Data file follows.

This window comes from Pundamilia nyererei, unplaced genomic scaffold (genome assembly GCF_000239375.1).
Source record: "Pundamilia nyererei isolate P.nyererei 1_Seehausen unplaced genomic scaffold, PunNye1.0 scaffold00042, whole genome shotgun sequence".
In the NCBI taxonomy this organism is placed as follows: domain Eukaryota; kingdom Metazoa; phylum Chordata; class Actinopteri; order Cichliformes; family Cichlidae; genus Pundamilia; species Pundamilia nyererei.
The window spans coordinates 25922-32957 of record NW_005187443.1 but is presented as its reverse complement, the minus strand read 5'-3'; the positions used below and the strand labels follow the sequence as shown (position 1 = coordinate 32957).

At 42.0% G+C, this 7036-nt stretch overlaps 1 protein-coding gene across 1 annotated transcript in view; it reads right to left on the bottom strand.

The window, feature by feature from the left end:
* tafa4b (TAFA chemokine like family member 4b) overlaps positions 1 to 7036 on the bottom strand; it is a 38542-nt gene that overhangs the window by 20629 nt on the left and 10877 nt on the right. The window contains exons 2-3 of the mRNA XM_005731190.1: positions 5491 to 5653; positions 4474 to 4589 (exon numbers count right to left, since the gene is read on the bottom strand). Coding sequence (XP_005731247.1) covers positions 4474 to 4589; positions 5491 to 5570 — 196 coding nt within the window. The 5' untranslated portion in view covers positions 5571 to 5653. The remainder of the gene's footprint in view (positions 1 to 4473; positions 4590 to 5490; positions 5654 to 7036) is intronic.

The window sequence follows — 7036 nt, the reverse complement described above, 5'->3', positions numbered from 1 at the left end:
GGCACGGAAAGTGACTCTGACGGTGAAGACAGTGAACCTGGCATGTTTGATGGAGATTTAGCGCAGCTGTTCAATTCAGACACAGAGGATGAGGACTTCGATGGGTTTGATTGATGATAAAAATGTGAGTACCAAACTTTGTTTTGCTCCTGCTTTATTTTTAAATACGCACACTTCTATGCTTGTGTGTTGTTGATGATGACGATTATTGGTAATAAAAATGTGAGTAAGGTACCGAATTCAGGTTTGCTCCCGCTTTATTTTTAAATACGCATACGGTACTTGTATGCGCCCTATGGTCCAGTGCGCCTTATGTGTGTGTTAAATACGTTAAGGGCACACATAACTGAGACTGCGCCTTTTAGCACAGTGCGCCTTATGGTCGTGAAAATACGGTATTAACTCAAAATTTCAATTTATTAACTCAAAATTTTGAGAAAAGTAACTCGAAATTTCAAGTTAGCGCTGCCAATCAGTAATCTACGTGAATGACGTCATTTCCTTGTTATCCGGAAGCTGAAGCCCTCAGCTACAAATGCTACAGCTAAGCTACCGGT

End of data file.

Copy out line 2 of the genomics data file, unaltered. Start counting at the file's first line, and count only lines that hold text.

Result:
Source record: "Pundamilia nyererei isolate P.nyererei 1_Seehausen unplaced genomic scaffold, PunNye1.0 scaffold00042, whole genome shotgun sequence".